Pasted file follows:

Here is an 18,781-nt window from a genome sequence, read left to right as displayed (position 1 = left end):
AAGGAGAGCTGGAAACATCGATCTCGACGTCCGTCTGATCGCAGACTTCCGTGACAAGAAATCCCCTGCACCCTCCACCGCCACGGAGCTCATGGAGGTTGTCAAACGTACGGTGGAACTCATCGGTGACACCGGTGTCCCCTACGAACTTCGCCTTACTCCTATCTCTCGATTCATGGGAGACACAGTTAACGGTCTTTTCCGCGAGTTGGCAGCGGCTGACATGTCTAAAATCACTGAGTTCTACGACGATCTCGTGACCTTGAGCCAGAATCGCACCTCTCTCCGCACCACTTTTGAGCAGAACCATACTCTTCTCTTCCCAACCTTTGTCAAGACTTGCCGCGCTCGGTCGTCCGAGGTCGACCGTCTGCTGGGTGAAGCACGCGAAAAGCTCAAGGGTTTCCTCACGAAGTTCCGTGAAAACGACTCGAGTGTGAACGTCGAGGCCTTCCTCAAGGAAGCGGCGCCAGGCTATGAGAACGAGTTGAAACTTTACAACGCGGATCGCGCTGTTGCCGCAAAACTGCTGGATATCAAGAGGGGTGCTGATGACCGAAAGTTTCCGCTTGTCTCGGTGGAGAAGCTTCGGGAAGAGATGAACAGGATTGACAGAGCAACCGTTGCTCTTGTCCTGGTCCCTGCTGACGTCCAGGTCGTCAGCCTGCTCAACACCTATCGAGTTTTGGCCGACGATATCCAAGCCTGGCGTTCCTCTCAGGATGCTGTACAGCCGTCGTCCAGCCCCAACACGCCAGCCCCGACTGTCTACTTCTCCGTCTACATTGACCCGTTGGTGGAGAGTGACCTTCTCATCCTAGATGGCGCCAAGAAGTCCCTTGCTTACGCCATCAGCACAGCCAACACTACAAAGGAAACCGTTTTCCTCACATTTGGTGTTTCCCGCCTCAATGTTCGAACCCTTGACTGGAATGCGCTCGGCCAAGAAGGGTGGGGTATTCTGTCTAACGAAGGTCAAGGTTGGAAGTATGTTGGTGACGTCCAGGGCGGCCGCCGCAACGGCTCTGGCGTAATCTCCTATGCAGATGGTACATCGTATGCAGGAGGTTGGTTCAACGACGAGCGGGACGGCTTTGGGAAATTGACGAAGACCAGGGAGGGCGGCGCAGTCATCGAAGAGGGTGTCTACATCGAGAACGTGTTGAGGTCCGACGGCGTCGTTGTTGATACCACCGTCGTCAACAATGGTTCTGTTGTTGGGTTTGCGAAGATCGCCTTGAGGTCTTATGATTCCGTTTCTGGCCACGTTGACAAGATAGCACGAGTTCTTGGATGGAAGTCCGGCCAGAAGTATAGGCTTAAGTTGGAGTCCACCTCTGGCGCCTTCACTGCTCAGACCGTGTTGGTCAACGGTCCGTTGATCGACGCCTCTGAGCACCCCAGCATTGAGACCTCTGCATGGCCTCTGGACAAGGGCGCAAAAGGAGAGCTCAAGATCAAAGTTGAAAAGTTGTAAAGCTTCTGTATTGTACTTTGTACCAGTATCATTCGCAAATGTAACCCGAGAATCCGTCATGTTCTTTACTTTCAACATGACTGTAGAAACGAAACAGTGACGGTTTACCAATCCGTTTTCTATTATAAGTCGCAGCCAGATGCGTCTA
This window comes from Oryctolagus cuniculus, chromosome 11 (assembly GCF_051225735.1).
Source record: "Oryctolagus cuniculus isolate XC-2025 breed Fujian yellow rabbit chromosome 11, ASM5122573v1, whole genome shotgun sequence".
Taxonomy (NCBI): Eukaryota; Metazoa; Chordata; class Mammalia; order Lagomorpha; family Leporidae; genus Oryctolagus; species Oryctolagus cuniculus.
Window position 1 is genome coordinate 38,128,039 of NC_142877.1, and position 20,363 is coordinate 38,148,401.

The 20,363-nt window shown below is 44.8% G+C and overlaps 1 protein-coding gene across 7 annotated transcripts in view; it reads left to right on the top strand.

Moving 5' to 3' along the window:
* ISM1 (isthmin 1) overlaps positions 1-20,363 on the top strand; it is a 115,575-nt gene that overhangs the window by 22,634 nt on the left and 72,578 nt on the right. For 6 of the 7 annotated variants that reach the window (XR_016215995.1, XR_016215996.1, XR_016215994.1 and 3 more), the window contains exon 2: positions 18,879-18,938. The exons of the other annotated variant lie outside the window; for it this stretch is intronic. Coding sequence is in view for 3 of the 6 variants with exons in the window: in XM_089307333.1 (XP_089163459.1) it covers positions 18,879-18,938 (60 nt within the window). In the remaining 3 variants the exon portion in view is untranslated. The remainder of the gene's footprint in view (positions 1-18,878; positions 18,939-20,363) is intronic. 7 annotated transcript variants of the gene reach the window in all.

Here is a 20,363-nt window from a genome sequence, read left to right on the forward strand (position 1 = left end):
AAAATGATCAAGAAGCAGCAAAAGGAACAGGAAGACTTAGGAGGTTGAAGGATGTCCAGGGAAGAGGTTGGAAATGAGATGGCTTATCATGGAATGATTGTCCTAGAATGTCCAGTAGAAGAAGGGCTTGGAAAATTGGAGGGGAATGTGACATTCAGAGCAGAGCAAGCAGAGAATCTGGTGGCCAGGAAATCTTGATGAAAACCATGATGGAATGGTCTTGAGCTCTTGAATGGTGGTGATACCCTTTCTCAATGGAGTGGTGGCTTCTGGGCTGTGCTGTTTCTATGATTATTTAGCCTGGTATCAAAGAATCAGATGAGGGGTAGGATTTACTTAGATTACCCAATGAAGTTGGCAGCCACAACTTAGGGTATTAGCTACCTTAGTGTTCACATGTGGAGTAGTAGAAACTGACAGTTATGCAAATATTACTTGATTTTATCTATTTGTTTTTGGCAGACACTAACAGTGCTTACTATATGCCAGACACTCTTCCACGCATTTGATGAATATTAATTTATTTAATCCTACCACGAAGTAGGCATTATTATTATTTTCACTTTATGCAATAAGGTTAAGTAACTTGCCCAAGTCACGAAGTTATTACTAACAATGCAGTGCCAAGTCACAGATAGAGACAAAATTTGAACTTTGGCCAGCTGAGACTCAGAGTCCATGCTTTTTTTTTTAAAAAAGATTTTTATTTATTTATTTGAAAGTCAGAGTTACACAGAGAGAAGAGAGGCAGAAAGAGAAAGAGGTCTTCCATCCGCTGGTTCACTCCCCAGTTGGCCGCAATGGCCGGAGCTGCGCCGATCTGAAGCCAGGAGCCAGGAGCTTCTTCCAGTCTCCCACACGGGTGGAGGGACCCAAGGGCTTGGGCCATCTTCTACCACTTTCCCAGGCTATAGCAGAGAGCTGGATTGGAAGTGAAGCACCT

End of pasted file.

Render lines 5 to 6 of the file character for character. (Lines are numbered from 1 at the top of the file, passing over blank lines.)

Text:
Taxonomy (NCBI): Eukaryota; Metazoa; Chordata; class Mammalia; order Lagomorpha; family Leporidae; genus Oryctolagus; species Oryctolagus cuniculus.
Window position 1 is genome coordinate 38,128,039 of NC_142877.1, and position 20,363 is coordinate 38,148,401.